This is not to say that finding these networks and groups of supportive friends and colleagues is easy. Some EDs discussed the exclusivity they faced when trying to network at conferences, meetings, roundtables, or other group events. Established ‘ED circles’ can be difficult to penetrate when we’re the new kid on the block. It’s important that we identify people with whom we can build a positive relationship that will serve our needs and that will allow us to also contribute to the wellbeing of other leaders. And then, when we’re experienced EDs, it’s important to remember what it was like when we were new and make sure we’re always willing to pull another seat up to the table.
Networks allow us to take time away from the day-to-day work of our organizations and broaden our focus to look at larger, systems-level issues. They also allow us to turn inwardly and reflect on our experiences and identify where we need support, improvement and guidance, and from where we can pull support to offer others.
All of the conversations that we have with EDs regarding their experience as leaders inevitably return to self-care. They agree that self-care needs to a priority to not only thwart burnout, but for us to be at our best as leaders.
The nonprofit sector is a peculiar place when it comes to self-care; we are focussed on making life better for people, animals and places, and yet we so often neglect ourselves. We are accustomed to putting other things ahead of our own needs. Sometimes it’s clients, sometimes staff, and always The Mission.
And yet, we know it’s true: you can not serve from an empty vessel. The truth is, we have probably given this advice to others in our lives (clients, staff, family, etc.), but somehow, we don’t think it applies to us. Or, we think that there is too much at stake for us to take a break. However, the interviewed EDs agree that self-care is critical to our leadership. If we are not taking time to step back and look after ourselves, then our organizations will inevitably suffer.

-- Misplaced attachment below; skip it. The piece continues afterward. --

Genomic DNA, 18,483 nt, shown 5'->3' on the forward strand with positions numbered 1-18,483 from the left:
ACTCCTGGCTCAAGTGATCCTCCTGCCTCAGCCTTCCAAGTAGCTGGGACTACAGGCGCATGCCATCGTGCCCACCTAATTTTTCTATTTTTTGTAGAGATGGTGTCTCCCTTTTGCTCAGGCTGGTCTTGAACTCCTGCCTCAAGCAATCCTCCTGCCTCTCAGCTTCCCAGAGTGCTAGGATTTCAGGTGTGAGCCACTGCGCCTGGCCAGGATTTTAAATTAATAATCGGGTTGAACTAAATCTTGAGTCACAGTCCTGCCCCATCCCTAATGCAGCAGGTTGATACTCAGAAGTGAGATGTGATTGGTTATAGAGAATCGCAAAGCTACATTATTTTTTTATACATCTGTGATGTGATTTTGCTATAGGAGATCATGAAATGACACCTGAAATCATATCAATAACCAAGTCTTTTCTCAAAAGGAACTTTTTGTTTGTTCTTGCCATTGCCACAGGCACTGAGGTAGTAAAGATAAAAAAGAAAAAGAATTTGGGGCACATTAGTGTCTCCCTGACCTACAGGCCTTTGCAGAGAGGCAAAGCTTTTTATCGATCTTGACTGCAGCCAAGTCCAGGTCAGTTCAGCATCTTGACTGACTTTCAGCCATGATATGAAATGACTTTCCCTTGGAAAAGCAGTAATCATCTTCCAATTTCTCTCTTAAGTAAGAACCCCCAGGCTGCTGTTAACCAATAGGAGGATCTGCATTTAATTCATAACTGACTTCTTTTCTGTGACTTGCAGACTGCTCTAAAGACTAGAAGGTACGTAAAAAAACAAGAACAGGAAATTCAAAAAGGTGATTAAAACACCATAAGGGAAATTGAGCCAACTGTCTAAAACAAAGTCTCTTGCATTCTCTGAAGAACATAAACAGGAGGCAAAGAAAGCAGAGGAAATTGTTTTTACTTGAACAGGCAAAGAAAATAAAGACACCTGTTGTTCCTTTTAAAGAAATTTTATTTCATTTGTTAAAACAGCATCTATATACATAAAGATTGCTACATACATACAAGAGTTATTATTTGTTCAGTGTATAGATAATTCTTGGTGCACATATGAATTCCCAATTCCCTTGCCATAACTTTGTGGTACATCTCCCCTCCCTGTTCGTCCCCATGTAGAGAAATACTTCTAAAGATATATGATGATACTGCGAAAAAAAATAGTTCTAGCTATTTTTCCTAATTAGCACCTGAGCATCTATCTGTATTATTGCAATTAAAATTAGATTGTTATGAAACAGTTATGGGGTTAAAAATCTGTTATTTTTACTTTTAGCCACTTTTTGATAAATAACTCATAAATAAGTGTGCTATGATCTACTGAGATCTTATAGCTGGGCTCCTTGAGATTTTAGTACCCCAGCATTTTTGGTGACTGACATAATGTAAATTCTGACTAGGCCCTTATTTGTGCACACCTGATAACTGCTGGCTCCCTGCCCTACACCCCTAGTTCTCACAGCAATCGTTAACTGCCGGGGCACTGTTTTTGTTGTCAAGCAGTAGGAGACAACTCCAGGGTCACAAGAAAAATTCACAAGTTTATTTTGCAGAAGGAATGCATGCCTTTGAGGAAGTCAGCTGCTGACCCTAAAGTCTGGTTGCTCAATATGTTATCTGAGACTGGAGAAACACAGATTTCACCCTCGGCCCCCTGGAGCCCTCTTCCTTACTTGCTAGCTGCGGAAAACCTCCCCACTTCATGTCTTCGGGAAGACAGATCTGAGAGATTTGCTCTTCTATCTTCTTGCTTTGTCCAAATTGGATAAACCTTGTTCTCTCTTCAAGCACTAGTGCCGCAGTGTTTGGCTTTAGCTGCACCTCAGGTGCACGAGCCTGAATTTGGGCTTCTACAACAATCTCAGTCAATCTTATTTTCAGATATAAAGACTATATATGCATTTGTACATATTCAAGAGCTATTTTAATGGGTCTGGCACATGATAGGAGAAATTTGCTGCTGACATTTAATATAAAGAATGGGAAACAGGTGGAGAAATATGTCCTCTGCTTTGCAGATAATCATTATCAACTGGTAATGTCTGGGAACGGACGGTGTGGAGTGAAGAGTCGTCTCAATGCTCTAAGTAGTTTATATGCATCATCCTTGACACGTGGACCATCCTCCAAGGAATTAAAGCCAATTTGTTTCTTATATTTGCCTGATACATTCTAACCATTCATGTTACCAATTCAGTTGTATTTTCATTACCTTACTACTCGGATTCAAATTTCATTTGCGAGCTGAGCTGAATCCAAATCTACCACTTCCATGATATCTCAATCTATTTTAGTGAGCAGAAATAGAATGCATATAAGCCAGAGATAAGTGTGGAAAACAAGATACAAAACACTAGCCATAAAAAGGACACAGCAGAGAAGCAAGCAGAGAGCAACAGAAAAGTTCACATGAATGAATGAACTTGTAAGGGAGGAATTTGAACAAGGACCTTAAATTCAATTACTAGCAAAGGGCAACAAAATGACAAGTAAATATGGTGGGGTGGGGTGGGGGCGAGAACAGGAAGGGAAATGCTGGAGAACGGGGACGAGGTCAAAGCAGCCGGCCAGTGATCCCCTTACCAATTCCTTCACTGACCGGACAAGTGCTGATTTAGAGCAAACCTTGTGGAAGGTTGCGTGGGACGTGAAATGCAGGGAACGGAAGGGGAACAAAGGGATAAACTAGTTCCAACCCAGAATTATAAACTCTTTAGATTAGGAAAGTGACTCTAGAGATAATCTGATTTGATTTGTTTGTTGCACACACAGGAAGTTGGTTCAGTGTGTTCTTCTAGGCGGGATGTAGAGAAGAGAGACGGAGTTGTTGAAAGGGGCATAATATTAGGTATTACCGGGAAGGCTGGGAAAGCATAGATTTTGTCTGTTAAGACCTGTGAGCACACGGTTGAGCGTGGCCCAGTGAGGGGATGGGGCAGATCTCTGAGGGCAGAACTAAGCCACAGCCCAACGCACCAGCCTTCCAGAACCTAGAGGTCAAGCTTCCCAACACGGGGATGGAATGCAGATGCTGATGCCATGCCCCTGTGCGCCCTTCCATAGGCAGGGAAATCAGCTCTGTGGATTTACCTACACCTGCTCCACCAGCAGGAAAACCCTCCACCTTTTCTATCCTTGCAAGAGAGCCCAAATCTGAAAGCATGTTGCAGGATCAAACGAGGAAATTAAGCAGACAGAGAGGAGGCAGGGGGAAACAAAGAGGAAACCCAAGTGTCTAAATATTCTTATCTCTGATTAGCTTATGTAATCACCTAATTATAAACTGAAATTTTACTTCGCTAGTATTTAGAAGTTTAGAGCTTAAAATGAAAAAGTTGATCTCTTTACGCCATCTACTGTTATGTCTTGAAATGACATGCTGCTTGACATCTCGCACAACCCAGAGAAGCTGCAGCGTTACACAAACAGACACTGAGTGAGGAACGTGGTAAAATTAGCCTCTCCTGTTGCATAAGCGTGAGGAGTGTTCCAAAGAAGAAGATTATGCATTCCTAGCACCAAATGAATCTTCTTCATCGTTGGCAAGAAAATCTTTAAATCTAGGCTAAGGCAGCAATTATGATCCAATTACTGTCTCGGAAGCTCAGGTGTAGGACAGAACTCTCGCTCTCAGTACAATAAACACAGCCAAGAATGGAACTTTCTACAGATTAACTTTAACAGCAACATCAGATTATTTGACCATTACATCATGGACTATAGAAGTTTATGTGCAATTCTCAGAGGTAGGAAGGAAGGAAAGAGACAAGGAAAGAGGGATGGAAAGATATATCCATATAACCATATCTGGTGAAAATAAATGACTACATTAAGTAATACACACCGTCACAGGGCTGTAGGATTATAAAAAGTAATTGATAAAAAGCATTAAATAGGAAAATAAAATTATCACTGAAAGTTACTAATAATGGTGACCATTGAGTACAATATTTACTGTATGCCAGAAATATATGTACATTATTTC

As the organizational leader, we are the ones responsible for ensuring that the staff are happy and delivering, clients are served, the board is involved and updated, reports to funders are done, donor relationships are fostered… there is so much that lands in our laps! And if we want to continue to serve optimally then we have to make sure that WE are ok. More than ok. In order to serve and be at our best we must do everything we can to make sure we are well. Because it doesn’t just happen. We don’t wake up every day feeling fantastic and like we can take on the world without first doing some reflection and work on ourselves.
Figuring out how to practice self-care takes time, some trial and error, and reflection on how the world around us is impacting our emotional and physical wellbeing. Creating the time and space to send some love back to ourselves, however that may look, will help us be even better leaders.
We hope to share more of these insights from current and former EDs with you in the coming weeks, so stay tuned to our blog. If you have any comments or feedback, we’d love it hear it! Feel free to comment below or email us at firstname.lastname@example.org.
Until next time,
The PLC Team